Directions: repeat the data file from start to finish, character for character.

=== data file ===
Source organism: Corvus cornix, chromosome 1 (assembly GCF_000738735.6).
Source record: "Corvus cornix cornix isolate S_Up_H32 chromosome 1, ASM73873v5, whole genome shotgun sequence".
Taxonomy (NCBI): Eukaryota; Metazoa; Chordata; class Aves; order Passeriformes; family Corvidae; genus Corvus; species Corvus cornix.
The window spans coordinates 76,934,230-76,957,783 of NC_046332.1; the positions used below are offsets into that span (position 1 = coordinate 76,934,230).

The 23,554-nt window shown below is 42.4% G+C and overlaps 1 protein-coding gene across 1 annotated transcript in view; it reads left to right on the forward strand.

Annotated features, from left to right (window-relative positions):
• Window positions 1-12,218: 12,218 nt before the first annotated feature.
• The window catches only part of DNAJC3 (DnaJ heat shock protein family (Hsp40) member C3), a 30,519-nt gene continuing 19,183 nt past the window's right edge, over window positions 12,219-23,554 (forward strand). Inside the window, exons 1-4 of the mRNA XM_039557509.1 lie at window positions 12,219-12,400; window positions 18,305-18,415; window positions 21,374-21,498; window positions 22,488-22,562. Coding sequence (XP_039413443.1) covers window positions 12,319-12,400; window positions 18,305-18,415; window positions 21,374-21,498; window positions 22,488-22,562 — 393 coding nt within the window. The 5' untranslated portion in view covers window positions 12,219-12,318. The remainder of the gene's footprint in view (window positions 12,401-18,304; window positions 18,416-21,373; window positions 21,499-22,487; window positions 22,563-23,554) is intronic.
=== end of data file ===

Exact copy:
Source organism: Corvus cornix, chromosome 1 (assembly GCF_000738735.6).
Source record: "Corvus cornix cornix isolate S_Up_H32 chromosome 1, ASM73873v5, whole genome shotgun sequence".
Taxonomy (NCBI): Eukaryota; Metazoa; Chordata; class Aves; order Passeriformes; family Corvidae; genus Corvus; species Corvus cornix.
The window spans coordinates 76,934,230-76,957,783 of NC_046332.1; the positions used below are offsets into that span (position 1 = coordinate 76,934,230).

The 23,554-nt window shown below is 42.4% G+C and overlaps 1 protein-coding gene across 1 annotated transcript in view; it reads left to right on the forward strand.

Annotated features, from left to right (window-relative positions):
• Window positions 1-12,218: 12,218 nt before the first annotated feature.
• The window catches only part of DNAJC3 (DnaJ heat shock protein family (Hsp40) member C3), a 30,519-nt gene continuing 19,183 nt past the window's right edge, over window positions 12,219-23,554 (forward strand). Inside the window, exons 1-4 of the mRNA XM_039557509.1 lie at window positions 12,219-12,400; window positions 18,305-18,415; window positions 21,374-21,498; window positions 22,488-22,562. Coding sequence (XP_039413443.1) covers window positions 12,319-12,400; window positions 18,305-18,415; window positions 21,374-21,498; window positions 22,488-22,562 — 393 coding nt within the window. The 5' untranslated portion in view covers window positions 12,219-12,318. The remainder of the gene's footprint in view (window positions 12,401-18,304; window positions 18,416-21,373; window positions 21,499-22,487; window positions 22,563-23,554) is intronic.